Unlocking investment through collaboration
At CDC, we’re putting adaptation and resilience at the forefront of our response to climate change, but we know that we can’t deliver our ambitions alone. Strengthening climate resiliency through local solutions requires overcoming market barriers and much greater support to accelerate and scale-up potentially promising ideas to commercial maturity. Collaboration is essential to deliver the systemic change needed to increase finance and investment for climate adaptation and resilience. It is clear that DFIs in isolation can’t tackle the market failures or overcome policy and institutional barriers to investment in adaptation and resilience.
That’s why last year we partnered with FCDO, the Global Center for Adaptation, AFD, Proparco and FMO to launch the DFI+ Adaptation and Resilience Collaborative (DFI+ ARC). This week we are pleased to welcome FinDev Canada, the U.S. DFC and the Italian CDP, in its role as Financial Institution for International Development Cooperation, as new members. This partnership will help us progress a number of critical issues.
First, we’ll work towards a common approach for identifying and evaluating investments contributing to adaptation and resilience. This will help investors to better identify the opportunities and understand the benefits associated with investing in climate adaptation and resilience.
In parallel we will work towards improving our collective ability – and that of other investors – to identify, assess and manage the physical climate risks of our investments. We will do this by gathering and sharing data, and piloting approaches to enhance understanding of the financial risks of climate change.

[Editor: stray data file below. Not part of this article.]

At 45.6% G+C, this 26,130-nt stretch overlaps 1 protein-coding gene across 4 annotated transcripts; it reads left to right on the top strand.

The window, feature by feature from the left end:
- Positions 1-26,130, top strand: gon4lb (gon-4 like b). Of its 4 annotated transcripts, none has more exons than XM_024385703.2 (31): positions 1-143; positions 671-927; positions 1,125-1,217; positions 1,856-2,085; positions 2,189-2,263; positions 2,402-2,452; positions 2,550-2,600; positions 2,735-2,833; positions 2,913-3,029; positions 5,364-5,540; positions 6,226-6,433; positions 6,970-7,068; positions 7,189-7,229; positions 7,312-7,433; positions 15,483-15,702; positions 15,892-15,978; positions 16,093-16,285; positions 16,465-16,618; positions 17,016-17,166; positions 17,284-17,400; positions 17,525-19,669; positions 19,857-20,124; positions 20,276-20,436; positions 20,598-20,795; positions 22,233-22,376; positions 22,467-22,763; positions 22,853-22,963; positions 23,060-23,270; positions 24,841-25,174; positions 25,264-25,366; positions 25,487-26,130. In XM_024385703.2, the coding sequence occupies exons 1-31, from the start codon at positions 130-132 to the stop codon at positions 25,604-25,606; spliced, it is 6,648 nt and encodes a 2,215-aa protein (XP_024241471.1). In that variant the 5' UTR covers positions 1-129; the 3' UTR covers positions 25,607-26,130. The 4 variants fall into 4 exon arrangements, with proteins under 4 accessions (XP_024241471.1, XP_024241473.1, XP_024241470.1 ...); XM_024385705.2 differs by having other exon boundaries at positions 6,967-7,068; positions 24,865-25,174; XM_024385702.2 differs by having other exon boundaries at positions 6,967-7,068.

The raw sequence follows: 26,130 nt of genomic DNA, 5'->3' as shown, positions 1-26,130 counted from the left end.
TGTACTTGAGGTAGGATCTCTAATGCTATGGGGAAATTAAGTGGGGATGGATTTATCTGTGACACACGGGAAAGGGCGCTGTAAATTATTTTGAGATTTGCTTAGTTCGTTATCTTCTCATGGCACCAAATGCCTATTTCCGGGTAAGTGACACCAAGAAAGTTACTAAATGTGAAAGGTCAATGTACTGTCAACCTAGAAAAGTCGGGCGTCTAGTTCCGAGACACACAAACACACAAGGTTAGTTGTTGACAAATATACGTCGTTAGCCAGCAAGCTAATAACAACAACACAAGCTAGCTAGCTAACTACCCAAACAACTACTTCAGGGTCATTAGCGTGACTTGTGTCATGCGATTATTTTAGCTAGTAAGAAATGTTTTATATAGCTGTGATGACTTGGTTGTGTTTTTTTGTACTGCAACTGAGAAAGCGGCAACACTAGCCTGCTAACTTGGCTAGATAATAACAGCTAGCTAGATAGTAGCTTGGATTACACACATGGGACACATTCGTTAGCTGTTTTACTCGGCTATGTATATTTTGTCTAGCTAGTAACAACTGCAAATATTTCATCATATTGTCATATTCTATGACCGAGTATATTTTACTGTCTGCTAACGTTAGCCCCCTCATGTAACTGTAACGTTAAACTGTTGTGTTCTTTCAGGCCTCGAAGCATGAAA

We’ll also work together to shape markets and build the pipeline of bankable adaptation and resilient investments. Collaborating to combine different sources and types of capital and skills will help increase private finance for adaptation and direct capital to where it is most needed.
Lastly, more effective collaboration is needed to support developing countries to identify and articulate their adaptation needs, and to strengthen the conditions which will attract private investment at scale and speed.
Only through such collaboration can we combine our complementary mandates and expertise, along with finance of differing risk appetite and tolerance, to increase the climate-resiliency of assets over their lifetime. Similarly, concerted effort is needed to develop domestic markets for adaptation solutions, particularly to help early stage businesses attract the capital that is needed for growth.
In the coming months G7 DFI members of DFI+ ARC will be working towards these outcomes. We call on other DFIs and development agencies to join us in deepening the collaboration that is so urgently needed to support vulnerable countries with their adaptation and resiliency needs.
Written by Amal-Lee Amin, Climate Change Director, and Chiara Trabacchi, Climate Change Manager at CDC